"Our good practice guide sets out the regulator’s expectations, and is designed to start a conversation about how advisers can discharge the Consumer Duty in a practical and achievable way. "
- Dr Matthew Connell, PFS director of policy and public affairs
Dr Matthew Connell, PFS director of policy and public affairs, claims that “in many ways, financial advisers have been at the forefront of care for their clients,” since there is “no greater discipline for a professional than sitting in front of a client for an annual review and explaining how their investments have performed.”
Consequently, the Personal Finance Society (PFS) has said that there are not many rules under the Consumer Duty, rather there are four outcomes from which firms should judge their impact on customers.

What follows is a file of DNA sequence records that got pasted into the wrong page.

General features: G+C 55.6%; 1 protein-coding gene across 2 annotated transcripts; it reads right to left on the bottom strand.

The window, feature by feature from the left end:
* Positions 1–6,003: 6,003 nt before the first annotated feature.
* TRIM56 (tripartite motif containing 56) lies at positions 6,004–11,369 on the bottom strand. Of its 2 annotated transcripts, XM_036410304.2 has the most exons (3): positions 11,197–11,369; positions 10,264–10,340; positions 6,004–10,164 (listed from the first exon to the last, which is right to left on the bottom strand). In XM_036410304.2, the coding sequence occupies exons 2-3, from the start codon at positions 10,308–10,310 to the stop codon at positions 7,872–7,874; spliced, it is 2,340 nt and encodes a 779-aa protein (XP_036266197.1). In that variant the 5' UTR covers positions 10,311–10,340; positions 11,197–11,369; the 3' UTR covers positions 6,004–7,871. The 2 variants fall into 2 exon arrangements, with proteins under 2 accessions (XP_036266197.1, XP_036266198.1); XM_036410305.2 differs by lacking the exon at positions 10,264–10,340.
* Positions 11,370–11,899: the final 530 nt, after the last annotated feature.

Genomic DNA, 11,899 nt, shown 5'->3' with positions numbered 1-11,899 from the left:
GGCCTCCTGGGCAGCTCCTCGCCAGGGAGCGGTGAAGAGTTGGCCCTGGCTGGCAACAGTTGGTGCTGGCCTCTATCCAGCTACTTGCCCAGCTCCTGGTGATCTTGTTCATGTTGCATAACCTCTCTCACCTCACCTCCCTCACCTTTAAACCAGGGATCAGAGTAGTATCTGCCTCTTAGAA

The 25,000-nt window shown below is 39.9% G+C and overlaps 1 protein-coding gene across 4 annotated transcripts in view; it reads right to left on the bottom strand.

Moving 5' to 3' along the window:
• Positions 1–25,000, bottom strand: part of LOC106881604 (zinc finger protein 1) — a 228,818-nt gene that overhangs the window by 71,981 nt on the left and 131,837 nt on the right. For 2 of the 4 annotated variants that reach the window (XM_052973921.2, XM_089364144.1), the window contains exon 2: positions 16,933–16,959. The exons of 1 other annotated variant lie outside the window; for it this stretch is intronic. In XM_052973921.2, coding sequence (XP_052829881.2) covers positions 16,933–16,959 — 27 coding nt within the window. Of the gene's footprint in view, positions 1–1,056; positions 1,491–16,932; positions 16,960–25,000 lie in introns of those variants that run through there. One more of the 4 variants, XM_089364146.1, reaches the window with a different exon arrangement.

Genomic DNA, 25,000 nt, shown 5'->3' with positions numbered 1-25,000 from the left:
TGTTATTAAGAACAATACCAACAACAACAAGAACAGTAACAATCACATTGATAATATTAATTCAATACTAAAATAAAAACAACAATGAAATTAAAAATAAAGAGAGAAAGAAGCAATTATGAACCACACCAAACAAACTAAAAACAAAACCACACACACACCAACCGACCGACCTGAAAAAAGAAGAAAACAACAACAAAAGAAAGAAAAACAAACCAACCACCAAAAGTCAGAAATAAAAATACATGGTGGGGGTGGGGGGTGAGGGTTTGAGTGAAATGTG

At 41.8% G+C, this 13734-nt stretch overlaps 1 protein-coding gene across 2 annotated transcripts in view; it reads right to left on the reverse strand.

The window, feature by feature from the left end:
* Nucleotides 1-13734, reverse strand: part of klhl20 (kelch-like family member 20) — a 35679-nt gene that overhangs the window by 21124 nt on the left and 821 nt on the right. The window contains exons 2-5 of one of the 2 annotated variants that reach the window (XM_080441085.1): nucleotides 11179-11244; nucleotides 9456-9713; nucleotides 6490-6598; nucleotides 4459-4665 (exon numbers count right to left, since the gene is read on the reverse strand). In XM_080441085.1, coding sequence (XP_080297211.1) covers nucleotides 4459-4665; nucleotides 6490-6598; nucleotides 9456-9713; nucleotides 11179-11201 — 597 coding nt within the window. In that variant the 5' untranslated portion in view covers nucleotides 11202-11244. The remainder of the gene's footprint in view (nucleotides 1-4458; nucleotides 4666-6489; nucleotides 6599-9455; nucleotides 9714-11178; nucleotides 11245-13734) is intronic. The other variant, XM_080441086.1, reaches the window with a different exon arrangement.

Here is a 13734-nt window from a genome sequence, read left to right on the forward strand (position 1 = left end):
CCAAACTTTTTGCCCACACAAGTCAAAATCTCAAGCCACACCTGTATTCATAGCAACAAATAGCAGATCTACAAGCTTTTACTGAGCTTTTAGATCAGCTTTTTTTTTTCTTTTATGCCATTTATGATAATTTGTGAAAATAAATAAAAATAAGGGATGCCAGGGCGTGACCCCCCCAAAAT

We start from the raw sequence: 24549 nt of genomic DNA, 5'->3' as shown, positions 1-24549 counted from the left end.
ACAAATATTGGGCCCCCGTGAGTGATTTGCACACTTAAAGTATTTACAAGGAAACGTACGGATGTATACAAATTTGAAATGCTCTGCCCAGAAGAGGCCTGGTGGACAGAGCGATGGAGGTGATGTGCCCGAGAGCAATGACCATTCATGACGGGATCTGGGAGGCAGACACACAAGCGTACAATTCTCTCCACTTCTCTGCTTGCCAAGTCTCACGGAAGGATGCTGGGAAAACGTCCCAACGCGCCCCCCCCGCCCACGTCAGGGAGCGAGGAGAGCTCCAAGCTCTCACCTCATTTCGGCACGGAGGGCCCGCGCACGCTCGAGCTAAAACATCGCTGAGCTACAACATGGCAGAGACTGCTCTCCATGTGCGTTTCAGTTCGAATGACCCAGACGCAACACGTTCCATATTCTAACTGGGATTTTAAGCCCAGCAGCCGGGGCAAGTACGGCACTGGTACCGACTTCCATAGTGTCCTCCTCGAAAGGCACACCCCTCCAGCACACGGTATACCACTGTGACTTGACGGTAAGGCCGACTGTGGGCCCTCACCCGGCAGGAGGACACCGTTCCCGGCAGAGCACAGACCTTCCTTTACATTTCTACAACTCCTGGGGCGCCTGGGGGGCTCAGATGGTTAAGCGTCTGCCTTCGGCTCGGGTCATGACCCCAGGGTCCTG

These outcomes are:
- Price & Value,
- Consumer Understanding,
- Products & Service,
- Consumer Support,
- Unnecessary Barriers
“The advisers can often have the clearest oversight of the customer’s overall position and an overview of the total proposition,” Connell added, as well as noting that the Consumer Duty recognises the unique position advisers have in assessing value for their clients.